Mongolia is currently experiencing a "Dzud," a multiple natural hazard consisting of a summer drought followed by a heavy winter snow with significantly colder temperatures. Daily temperatures drop to below -40=B0 Celsius across most of Mongolia, with 90 percent of the country covered in snow. The Government has declared 7 of 21 provinces as disaster areas, with 12 other provinces severely affected.
The severe weather threatens nomadic and isolated herder families, especially poor families who lack the resources to stockpile food or fuel for heating. Around 21 560 people have left their aimags (provinces) in search of better pastureland in the central regions.
Children remaining at home or in school dormitories are also at risk, since affected dormitories lack adequate heating facilities. An estimated 22 200 children in 265 dormitories are currently in need of assistance.
From the experience with a previous dzud in 2001, the possible health concerns include:
- Extended food shortages
- Lack of access to adequate shelter
- Lack of access to medical treatment, especially for obstetric cases
- Increase in the incidence acute respiratory infections and pneumonia
- Increased malnutrition and acute infections
The Ministry of Health has signaled that support will be needed in the following areas:
- Essential drugs, supplies and equipment to manage hypothermia
- Nutritional supplements especially for pregnant and lactating mothers and children under five
- Protective gear including warm clothes, boots, and gloves for health care workers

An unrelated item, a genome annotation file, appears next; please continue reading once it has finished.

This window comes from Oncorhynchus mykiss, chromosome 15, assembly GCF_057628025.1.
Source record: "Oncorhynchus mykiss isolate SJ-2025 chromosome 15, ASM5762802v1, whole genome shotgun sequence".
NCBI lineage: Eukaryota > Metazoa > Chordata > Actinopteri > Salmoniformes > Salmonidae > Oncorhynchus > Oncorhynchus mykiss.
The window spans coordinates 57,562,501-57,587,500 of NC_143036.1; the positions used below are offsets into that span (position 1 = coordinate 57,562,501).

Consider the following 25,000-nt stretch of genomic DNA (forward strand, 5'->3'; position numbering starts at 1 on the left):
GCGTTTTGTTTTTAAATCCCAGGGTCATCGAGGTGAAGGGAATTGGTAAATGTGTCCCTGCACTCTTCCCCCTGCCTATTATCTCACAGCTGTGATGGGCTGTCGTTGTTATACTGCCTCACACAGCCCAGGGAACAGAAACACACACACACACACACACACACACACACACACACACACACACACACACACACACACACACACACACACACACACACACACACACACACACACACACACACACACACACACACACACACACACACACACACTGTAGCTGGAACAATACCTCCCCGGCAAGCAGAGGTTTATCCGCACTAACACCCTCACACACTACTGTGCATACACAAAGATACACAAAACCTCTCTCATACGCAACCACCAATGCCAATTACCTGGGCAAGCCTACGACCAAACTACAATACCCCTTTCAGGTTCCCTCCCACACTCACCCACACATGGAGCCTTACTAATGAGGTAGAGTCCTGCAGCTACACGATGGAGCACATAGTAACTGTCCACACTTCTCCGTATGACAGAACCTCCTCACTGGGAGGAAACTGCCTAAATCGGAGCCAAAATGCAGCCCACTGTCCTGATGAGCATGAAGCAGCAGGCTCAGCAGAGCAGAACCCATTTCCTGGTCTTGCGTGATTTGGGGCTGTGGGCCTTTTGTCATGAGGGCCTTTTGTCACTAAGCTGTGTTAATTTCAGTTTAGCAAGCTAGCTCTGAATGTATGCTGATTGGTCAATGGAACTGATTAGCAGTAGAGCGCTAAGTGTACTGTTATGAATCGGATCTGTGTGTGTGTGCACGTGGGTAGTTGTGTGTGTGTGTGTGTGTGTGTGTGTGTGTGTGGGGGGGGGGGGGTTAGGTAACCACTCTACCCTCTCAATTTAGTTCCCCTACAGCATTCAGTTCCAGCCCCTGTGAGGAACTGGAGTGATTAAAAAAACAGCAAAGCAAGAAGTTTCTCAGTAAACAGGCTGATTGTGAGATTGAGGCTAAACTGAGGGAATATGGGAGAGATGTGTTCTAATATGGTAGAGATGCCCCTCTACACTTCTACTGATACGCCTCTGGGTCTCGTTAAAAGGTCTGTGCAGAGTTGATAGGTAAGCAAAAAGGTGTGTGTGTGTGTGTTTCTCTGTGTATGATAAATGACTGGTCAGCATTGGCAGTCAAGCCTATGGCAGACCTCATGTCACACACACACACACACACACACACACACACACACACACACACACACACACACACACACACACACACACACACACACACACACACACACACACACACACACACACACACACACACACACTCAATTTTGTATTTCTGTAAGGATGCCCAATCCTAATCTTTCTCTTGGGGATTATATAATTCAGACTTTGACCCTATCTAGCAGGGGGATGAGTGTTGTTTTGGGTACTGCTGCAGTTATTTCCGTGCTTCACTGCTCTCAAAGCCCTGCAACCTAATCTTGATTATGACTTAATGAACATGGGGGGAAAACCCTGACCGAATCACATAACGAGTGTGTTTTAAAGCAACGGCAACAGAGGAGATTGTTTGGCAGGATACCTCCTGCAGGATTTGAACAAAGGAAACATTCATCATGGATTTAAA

- Logistical support for routine immunization and for continued H1N1 vaccination
- Mental health and psychosocial support for those who have suffered losses
- Support and supervision for emergency health care workers in terms of transport and per diem for supervisors
No deaths or serious injuries have been reported as of 28 January 2010.
The Government is coordinating the response to the emergency. Logistical support and relief goods have been provided to affected areas. The State Emergency Commission has dispatched assessment teams to the rural areas, with findings expected within the week. The Government has appealed for international aid.
The UN is coordinating all donor contributions, with the first coordination meeting held on 26 January 2010. The UN Emergency team has formed to coordinate the humanitarian response. International partners and concerned government have brought in assessment teams and given financial aid to start humanitarian support.
The WHO is formulating a proposal for response in coordination with the Government and the Ministry of Health to address the expressed needs of the country, including:
- Organization of mental health and psychosocial support teams and distribution of guidelines for mental health
- Health services for children and pregnant women
- Protective clothing for emergency health care workers
- Medical supplies for the treatment of frostbite and hypothermia
- Support for assessment activities
- UN Country Team in Mongolia Situation Report No.1, Severe Winter Weather, 22 January 2010
- MOH report on the health situation and relief assistance for the Dzud, 25 January 2010
For further information please contact:
Dr Wiwat Rojanapithayakorn
Tel : (976) 11 327870
Fax: (976) 11-324683
Dr Salik Govind
Tel : (675) 325-7827
Fax: (976) 11-324683
WHO Regional Office
Dr Arturo Pesigan
Tel: (632) 528 9810
Fax: (632) 528 9072